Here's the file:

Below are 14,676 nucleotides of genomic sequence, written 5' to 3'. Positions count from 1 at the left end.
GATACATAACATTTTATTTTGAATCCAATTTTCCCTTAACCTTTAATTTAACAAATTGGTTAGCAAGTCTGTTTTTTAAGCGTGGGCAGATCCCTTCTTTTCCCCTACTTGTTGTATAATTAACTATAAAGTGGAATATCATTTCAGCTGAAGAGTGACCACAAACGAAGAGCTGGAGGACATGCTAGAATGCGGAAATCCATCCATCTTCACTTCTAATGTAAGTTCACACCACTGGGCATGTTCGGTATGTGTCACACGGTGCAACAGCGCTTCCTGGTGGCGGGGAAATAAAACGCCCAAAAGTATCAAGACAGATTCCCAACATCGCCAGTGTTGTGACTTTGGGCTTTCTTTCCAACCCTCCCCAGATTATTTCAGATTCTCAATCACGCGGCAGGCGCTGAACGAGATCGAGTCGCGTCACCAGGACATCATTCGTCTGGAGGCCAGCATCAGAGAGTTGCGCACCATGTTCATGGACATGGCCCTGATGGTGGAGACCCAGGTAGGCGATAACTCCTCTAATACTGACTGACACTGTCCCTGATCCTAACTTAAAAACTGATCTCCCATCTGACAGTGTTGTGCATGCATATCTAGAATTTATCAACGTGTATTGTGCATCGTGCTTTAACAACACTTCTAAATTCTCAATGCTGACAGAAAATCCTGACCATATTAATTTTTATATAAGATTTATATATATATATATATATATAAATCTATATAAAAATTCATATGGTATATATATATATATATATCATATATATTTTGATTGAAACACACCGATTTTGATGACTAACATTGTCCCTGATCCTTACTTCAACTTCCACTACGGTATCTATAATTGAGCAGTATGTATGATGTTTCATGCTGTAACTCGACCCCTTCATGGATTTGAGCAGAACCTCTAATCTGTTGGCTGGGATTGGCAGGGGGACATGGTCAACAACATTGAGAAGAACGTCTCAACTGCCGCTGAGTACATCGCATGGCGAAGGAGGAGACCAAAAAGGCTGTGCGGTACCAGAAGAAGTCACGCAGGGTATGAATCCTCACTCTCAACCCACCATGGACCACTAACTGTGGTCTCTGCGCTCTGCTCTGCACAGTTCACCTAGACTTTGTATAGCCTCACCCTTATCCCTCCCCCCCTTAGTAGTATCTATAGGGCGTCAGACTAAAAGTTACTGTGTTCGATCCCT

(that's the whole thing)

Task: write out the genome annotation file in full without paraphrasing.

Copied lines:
Below are 14,676 nucleotides of genomic sequence, written 5' to 3'. Positions count from 1 at the left end.
GATACATAACATTTTATTTTGAATCCAATTTTCCCTTAACCTTTAATTTAACAAATTGGTTAGCAAGTCTGTTTTTTAAGCGTGGGCAGATCCCTTCTTTTCCCCTACTTGTTGTATAATTAACTATAAAGTGGAATATCATTTCAGCTGAAGAGTGACCACAAACGAAGAGCTGGAGGACATGCTAGAATGCGGAAATCCATCCATCTTCACTTCTAATGTAAGTTCACACCACTGGGCATGTTCGGTATGTGTCACACGGTGCAACAGCGCTTCCTGGTGGCGGGGAAATAAAACGCCCAAAAGTATCAAGACAGATTCCCAACATCGCCAGTGTTGTGACTTTGGGCTTTCTTTCCAACCCTCCCCAGATTATTTCAGATTCTCAATCACGCGGCAGGCGCTGAACGAGATCGAGTCGCGTCACCAGGACATCATTCGTCTGGAGGCCAGCATCAGAGAGTTGCGCACCATGTTCATGGACATGGCCCTGATGGTGGAGACCCAGGTAGGCGATAACTCCTCTAATACTGACTGACACTGTCCCTGATCCTAACTTAAAAACTGATCTCCCATCTGACAGTGTTGTGCATGCATATCTAGAATTTATCAACGTGTATTGTGCATCGTGCTTTAACAACACTTCTAAATTCTCAATGCTGACAGAAAATCCTGACCATATTAATTTTTATATAAGATTTATATATATATATATATATATAAATCTATATAAAAATTCATATGGTATATATATATATATATATCATATATATTTTGATTGAAACACACCGATTTTGATGACTAACATTGTCCCTGATCCTTACTTCAACTTCCACTACGGTATCTATAATTGAGCAGTATGTATGATGTTTCATGCTGTAACTCGACCCCTTCATGGATTTGAGCAGAACCTCTAATCTGTTGGCTGGGATTGGCAGGGGGACATGGTCAACAACATTGAGAAGAACGTCTCAACTGCCGCTGAGTACATCGCATGGCGAAGGAGGAGACCAAAAAGGCTGTGCGGTACCAGAAGAAGTCACGCAGGGTATGAATCCTCACTCTCAACCCACCATGGACCACTAACTGTGGTCTCTGCGCTCTGCTCTGCACAGTTCACCTAGACTTTGTATAGCCTCACCCTTATCCCTCCCCCCCTTAGTAGTATCTATAGGGCGTCAGACTAAAAGTTACTGTGTTCGATCCCT